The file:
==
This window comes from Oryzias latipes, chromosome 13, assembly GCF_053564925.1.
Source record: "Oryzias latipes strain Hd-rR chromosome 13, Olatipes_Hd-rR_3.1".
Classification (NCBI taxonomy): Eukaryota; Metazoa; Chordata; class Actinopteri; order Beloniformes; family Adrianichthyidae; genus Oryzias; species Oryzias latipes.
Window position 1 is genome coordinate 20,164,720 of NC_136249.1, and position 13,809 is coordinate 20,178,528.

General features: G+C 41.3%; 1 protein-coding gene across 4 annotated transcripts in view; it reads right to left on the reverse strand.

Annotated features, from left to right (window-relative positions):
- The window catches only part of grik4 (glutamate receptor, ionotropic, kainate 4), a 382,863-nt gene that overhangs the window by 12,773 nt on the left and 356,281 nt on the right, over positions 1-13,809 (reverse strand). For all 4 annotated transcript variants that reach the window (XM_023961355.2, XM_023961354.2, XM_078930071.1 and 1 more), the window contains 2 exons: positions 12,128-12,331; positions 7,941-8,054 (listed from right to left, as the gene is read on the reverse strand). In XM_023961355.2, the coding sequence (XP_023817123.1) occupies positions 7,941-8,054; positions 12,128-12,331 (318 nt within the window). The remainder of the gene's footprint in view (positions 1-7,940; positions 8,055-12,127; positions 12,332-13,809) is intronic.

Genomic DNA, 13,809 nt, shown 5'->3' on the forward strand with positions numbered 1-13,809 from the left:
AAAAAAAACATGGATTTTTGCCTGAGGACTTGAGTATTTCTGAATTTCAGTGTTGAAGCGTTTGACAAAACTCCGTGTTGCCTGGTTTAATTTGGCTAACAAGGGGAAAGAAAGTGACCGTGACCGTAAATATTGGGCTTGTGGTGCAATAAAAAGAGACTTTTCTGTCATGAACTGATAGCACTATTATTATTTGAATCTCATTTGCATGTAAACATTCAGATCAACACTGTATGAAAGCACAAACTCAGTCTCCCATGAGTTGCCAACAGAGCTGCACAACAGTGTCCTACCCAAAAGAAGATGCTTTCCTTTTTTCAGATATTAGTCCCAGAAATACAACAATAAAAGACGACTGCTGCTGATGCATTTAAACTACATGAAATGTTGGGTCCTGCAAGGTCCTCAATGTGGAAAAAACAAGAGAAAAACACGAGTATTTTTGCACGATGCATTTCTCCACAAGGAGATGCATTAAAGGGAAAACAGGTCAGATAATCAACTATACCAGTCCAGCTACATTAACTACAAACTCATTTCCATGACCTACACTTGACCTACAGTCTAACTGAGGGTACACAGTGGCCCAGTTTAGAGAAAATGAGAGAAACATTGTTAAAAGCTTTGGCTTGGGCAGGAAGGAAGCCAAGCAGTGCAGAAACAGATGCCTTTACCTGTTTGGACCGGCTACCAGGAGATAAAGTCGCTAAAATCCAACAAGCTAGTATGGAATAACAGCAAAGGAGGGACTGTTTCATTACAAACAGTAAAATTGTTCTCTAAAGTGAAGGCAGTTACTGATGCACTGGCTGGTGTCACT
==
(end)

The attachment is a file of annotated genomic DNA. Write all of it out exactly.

This window comes from Oryzias latipes, chromosome 13, assembly GCF_053564925.1.
Source record: "Oryzias latipes strain Hd-rR chromosome 13, Olatipes_Hd-rR_3.1".
Classification (NCBI taxonomy): Eukaryota; Metazoa; Chordata; class Actinopteri; order Beloniformes; family Adrianichthyidae; genus Oryzias; species Oryzias latipes.
Window position 1 is genome coordinate 20,164,720 of NC_136249.1, and position 13,809 is coordinate 20,178,528.

General features: G+C 41.3%; 1 protein-coding gene across 4 annotated transcripts in view; it reads right to left on the reverse strand.

Annotated features, from left to right (window-relative positions):
- The window catches only part of grik4 (glutamate receptor, ionotropic, kainate 4), a 382,863-nt gene that overhangs the window by 12,773 nt on the left and 356,281 nt on the right, over positions 1-13,809 (reverse strand). For all 4 annotated transcript variants that reach the window (XM_023961355.2, XM_023961354.2, XM_078930071.1 and 1 more), the window contains 2 exons: positions 12,128-12,331; positions 7,941-8,054 (listed from right to left, as the gene is read on the reverse strand). In XM_023961355.2, the coding sequence (XP_023817123.1) occupies positions 7,941-8,054; positions 12,128-12,331 (318 nt within the window). The remainder of the gene's footprint in view (positions 1-7,940; positions 8,055-12,127; positions 12,332-13,809) is intronic.

Genomic DNA, 13,809 nt, shown 5'->3' on the forward strand with positions numbered 1-13,809 from the left:
AAAAAAAACATGGATTTTTGCCTGAGGACTTGAGTATTTCTGAATTTCAGTGTTGAAGCGTTTGACAAAACTCCGTGTTGCCTGGTTTAATTTGGCTAACAAGGGGAAAGAAAGTGACCGTGACCGTAAATATTGGGCTTGTGGTGCAATAAAAAGAGACTTTTCTGTCATGAACTGATAGCACTATTATTATTTGAATCTCATTTGCATGTAAACATTCAGATCAACACTGTATGAAAGCACAAACTCAGTCTCCCATGAGTTGCCAACAGAGCTGCACAACAGTGTCCTACCCAAAAGAAGATGCTTTCCTTTTTTCAGATATTAGTCCCAGAAATACAACAATAAAAGACGACTGCTGCTGATGCATTTAAACTACATGAAATGTTGGGTCCTGCAAGGTCCTCAATGTGGAAAAAACAAGAGAAAAACACGAGTATTTTTGCACGATGCATTTCTCCACAAGGAGATGCATTAAAGGGAAAACAGGTCAGATAATCAACTATACCAGTCCAGCTACATTAACTACAAACTCATTTCCATGACCTACACTTGACCTACAGTCTAACTGAGGGTACACAGTGGCCCAGTTTAGAGAAAATGAGAGAAACATTGTTAAAAGCTTTGGCTTGGGCAGGAAGGAAGCCAAGCAGTGCAGAAACAGATGCCTTTACCTGTTTGGACCGGCTACCAGGAGATAAAGTCGCTAAAATCCAACAAGCTAGTATGGAATAACAGCAAAGGAGGGACTGTTTCATTACAAACAGTAAAATTGTTCTCTAAAGTGAAGGCAGTTACTGATGCACTGGCTGGTGTCACT